The invention moreover relates to a hearing aid manufactured by the method in accordance with the invention wherein, when the hearing aid is present in the second pan of the auditory canal at the location of a cross-section of the auditory canal and the hearing aid taken perpendicularly to the longitudinal direction of the auditory canal, at least one cross-sectional dimension of the hearing aid is larger than a corresponding cross-sectional dimension of the second pan of the auditory canal in the absence of the hearing aid in the auditory canal.

These and other aspects of the invention will become apparent from and elucidated on the basis of the embodiments described hereinafter.

BRIEF DESCRIPTION OF THE DRAWING

The invention will now be described in more detail, by way of example, with reference to the accompanying drawings. In the drawings:

FIG. 1 is a longitudinal sectional view of an auditory canal in which is situated an auxiliary element with a vent tube having a flange,

FIG. 2 shows the auditory canal with the auxiliary element, the vent tube being brought into the desired position,

FIG. 3 shows the auditory canal with the auxiliary element and the vent tube while a mold of the auditory canal is being formed with the aid of a dispenser,

FIG. 4 is a cross-sectional view of the auditory canal in which the auxiliary element is situated,

FIG. 5 shows an auxiliary element of a hearing aid in accordance with the invention,

FIG. 6 shows a mold manufactured by means of the method in accordance with the invention and comprising the auxiliary element, and

FIG. 7 shows a hearing aid manufactured by means of the method in accordance with the invention.

DESCRIPTION OF THE PREFERRED EMBODIMENTS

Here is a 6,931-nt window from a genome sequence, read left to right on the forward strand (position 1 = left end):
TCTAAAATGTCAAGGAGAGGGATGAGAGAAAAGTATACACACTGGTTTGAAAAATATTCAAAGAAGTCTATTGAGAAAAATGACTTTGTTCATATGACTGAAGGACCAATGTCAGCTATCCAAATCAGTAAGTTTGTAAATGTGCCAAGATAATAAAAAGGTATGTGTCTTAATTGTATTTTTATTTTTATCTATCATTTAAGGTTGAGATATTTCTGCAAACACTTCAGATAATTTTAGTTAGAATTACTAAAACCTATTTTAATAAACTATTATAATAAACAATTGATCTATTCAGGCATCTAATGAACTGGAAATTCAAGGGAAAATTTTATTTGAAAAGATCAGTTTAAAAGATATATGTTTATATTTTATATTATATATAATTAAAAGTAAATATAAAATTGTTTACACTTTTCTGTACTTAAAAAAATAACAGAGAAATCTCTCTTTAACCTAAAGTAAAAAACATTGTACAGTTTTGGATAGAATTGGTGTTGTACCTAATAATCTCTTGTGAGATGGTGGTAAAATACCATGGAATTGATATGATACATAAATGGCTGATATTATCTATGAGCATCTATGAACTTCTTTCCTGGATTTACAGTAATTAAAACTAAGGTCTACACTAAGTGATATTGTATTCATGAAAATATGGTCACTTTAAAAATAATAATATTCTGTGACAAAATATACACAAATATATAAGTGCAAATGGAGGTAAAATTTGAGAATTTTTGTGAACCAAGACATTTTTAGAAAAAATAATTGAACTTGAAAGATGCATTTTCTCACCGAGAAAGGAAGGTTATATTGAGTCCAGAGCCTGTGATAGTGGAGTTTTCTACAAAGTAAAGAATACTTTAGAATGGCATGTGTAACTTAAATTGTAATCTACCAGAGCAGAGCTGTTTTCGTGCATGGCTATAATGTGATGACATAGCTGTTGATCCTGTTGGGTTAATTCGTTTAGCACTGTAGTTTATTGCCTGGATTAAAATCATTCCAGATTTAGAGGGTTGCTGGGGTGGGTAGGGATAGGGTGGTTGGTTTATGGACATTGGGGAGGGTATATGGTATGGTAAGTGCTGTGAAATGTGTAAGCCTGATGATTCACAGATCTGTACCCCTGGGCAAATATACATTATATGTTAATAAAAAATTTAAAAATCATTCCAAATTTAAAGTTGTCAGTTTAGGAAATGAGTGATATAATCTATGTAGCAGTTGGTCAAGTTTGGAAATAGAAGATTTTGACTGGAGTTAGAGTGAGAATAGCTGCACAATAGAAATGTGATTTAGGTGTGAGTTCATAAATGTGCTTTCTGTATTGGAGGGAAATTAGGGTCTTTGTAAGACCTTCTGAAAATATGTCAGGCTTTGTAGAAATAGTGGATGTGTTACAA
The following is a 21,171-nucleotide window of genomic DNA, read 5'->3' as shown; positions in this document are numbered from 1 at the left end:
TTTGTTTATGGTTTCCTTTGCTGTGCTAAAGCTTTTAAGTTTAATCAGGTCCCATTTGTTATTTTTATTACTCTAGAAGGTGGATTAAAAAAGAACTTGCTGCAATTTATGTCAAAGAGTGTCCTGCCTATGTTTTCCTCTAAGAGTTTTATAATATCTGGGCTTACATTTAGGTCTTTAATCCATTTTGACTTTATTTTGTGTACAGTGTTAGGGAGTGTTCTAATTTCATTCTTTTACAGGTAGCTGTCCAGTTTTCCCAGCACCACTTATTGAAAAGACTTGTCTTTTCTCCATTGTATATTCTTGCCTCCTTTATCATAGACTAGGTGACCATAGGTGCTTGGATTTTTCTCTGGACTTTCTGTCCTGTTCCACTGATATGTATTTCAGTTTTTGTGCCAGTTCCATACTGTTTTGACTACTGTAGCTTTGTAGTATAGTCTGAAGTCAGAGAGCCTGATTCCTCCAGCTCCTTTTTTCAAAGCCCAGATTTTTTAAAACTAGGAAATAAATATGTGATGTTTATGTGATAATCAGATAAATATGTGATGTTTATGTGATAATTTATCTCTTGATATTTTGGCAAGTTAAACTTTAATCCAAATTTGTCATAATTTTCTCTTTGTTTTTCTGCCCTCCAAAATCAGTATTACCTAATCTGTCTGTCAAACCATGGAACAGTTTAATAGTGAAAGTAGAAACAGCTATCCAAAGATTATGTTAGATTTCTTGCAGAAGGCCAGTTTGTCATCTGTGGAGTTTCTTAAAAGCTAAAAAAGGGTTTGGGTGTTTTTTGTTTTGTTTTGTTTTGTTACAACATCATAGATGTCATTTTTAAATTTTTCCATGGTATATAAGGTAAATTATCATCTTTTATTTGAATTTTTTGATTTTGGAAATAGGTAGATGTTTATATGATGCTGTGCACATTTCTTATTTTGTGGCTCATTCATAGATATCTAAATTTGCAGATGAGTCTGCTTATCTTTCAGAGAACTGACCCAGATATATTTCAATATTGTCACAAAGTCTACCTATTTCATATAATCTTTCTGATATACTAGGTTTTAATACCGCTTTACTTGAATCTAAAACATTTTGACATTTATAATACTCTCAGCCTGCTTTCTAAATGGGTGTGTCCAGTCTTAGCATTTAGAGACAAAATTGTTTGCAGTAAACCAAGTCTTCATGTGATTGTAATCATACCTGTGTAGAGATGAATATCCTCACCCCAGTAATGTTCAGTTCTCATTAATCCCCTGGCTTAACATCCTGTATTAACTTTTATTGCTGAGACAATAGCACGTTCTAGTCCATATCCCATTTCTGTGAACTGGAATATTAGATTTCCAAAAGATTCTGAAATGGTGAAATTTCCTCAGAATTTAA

First the method in accordance with the invention for making a mold of an auditory canal will be described with reference to FIGS. 1 to 4. FIG. 1 is a sectional view of a human organ of hearing. The organ of hearing may be divided into an auricle 1, a middle ear 5 and a part 3 situated between the auricle 1 and the middle ear 5. This part 3 comprises an auditory canal 7, which is separated from the middle ear 5 by a tympanic membrane 9. The auditory canal 7 comprises a first part 11 near the tympanic membrane 9, which first part has a wall formed by substantially non-deformable bone tissue 13, and a second part 15 near the auricle 1, which second part has a wall formed by elastic cartilage 17 and adipose tissue. An auxiliary element 19 is inserted into the second part 15 of the auditory canal 7. The auxiliary element 19 is positioned in such a way that it fits rather tightly in the auditory canal 7 so that the wall 21 of the second part 15 of the auditory canal 7 is partly expanded. The best fitting auxiliary element for the auditory canal can be selected by successively inserting some auxiliary elements of different sizes into the auditory canal. The auxiliary element has such a shape that it provides enough room to accommodate the necessary components of a hearing aid. Moreover, the auxiliary element is positioned so as to provide optimum wearing convenience. The auxiliary element 19 comprises a sleeve 23 which functions as a grip and as a guide for a vent tube 25. The vent tube 25 comprises a flange 27, which is partly folded inside the sleeve 23 during insertion of the auxiliary element 19. Prior to this, a lubricant has been introduced into the auditory canal.